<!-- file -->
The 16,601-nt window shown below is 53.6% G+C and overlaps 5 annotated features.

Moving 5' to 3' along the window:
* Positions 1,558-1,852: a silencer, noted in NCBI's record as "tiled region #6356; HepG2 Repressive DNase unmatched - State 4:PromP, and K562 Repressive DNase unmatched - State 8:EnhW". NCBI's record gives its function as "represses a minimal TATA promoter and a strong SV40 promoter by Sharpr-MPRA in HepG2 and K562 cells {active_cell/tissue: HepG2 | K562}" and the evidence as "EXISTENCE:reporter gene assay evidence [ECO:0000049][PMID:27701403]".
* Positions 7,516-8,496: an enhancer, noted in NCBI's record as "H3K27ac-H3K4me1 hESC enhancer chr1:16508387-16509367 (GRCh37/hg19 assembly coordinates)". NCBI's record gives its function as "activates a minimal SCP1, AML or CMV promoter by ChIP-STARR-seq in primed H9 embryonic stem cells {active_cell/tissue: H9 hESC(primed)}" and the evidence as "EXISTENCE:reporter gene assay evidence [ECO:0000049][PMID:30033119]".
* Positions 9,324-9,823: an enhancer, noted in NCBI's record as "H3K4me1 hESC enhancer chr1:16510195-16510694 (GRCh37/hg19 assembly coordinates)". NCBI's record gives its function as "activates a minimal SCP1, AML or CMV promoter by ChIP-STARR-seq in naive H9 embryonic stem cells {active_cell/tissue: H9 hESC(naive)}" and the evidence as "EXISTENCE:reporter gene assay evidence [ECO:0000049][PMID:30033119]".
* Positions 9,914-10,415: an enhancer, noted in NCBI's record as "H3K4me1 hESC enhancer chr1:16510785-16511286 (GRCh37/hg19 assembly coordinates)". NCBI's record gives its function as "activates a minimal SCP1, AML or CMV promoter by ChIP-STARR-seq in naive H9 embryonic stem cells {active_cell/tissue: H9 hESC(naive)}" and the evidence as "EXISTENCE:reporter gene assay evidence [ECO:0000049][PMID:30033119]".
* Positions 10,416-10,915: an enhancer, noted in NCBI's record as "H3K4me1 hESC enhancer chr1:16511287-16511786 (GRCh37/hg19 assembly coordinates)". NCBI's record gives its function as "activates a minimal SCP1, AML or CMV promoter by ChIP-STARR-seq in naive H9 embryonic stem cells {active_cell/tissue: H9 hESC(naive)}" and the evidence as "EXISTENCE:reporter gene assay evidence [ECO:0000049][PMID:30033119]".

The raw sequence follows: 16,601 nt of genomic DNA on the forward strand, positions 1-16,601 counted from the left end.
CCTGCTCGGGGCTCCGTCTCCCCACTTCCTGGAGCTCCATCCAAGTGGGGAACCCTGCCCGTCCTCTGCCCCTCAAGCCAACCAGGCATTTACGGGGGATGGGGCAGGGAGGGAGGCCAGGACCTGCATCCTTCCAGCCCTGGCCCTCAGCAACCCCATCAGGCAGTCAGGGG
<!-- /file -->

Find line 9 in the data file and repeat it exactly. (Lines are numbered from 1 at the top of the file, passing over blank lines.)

CCTGCTCGGGGCTCCGTCTCCCCACTTCCTGGAGCTCCATCCAAGTGGGGAACCCTGCCCGTCCTCTGCCCCTCAAGCCAACCAGGCATTTACGGGGGATGGGGCAGGGAGGGAGGCCAGGACCTGCATCCTTCCAGCCCTGGCCCTCAGCAACCCCATCAGGCAGTCAGGGG